At just 19 years of age, Ben Davies became a regular starter for Swansea City. After Neil Taylor's horrific ankle injury, Davies took the reigns at 19 and never looked back.
He impressed his bosses and in return has started all but 11 Premier League games in the last two years. Although not as young or celebrated as Luke Shaw, he is right now the even more solid player in the defensive half.
Tottenham has regularly employed the strategy of having their fullbacks make runs in order to support wingers. However, last season the vulnerability created by that strategy was thrust into the spotlight. Danny Rose, the regular Spurs' left back last year, was caught out of position time and time again.
The former left midfielder would go into attack, deliver a poor ball, and then not return to his position fast enough. Opposing attackers could then run around the central defenders with pace alone.
Davies: Disciplined defender
Davies does not have this same problem. He is very disciplined, knows where to be, and does not commit to runs he cannot recover from. Although the Welshman is very capable of delivering a good cross, he does so from further from the touchline than Rose did.
Rose would go to the touchline while Davies would remain behind the attacking line ordinarily. He would use his precision to deliver an accurate cross, leading to his great passing stats. Although he only had one assist, he averaged 0.9 key passes per game and delivered 0.6 accurate crosses as well.
Davies also passed at an extremely high percentage (84.3%) in 34 Premier League games for the Swans and showed great control while on the ball. However, the north London club wants improvement at the position for defence more than anything else.
Davies: Superior to Rose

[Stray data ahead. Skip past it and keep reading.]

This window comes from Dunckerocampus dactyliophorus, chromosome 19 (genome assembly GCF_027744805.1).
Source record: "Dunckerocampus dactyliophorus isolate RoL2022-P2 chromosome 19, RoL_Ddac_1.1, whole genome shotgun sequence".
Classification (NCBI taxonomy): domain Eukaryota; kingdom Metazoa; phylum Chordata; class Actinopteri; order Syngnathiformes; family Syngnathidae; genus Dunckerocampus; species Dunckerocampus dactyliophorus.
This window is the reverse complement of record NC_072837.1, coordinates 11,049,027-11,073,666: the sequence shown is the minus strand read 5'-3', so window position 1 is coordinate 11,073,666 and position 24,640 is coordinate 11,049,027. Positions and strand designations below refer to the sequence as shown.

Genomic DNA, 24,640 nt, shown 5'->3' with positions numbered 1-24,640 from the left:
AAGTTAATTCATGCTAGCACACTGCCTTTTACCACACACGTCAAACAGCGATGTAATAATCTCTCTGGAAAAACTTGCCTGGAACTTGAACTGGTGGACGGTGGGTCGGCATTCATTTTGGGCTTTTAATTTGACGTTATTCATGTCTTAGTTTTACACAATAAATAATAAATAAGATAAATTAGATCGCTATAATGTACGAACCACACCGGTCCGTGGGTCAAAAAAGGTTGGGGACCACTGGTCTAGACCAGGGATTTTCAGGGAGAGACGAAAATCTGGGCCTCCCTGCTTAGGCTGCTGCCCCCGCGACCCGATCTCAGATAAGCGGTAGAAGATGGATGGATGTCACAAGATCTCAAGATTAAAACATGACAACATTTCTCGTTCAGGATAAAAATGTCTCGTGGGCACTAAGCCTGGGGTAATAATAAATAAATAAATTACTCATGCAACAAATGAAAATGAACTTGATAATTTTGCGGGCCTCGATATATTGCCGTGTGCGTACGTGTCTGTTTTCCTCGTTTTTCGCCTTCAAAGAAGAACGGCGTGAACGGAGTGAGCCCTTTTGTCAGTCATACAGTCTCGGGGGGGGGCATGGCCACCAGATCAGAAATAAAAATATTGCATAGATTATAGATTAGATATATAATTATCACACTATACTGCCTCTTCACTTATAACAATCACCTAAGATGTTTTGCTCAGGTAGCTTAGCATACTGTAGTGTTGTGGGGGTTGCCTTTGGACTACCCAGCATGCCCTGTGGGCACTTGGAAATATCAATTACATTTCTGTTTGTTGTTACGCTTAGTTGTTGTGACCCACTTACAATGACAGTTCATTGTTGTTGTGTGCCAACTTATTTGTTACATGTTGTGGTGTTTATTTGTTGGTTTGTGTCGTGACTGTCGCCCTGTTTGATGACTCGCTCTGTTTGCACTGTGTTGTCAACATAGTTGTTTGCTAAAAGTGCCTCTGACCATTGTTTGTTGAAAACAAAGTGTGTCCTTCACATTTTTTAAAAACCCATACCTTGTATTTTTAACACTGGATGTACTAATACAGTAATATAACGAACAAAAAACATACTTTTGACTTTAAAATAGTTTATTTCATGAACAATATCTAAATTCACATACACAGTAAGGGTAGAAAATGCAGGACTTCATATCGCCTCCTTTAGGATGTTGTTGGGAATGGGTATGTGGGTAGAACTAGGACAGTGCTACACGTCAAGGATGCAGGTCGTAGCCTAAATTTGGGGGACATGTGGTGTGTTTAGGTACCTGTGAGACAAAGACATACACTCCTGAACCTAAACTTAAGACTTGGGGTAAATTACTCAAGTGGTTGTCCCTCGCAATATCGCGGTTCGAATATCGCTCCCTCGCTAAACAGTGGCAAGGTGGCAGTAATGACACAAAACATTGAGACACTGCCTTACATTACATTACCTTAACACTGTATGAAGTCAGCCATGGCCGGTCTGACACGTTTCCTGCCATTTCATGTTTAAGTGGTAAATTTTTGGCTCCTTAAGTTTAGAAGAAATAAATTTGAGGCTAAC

Davies is the far superior defender to Rose, despite being three years younger. Rose has noticeably great games on occasion, leading to two Man of the Match awards from Whoscored.com compared to none for Davies.
However, this is due to Rose's willingness to go all out in attack. Defence wins games, but not individual awards. Davies was one of the strongest players in Swansea's defence, and was rarely caught out of position. Although he is not the fastest left back (he was dribbled past 54 times), he is a strong tackler and rarely mistimes his challenges. He has great discipline and knows when and how to go in, fouling opponents only 0.7 times per game while having a tackle to foul ratio of over 3.1.
Rose is a talented footballer. However, this is masked frequently by a lack of effort and poor decision making. Not only is Davies the better player, but he has neither of these problems. The 21-year-old Davies is well aware of his weaknesses, like size and pace, and is able to make up for them with smart play and great positioning.
Tottenham have signed a gem
His talent shines through on both sides of the pitch, whether he is delivering a quality cross or stuck one on one on the outside. Tottenham will look forward to having a player of Davies' quality and age, and his efficiency, discipline, and precision will seal the most glaring hole in the Spurs' defence.
Playing with Vertonghen on the left side will lock down that side of the field. With Walker on the other side, now Tottenham must turn their attention to a right-footed center back like Lovren or Vlaar who is strong in the tackle and has more pace than Michael Dawson. With Davies, however, the White Hart Lane faithful have one less position to worry about.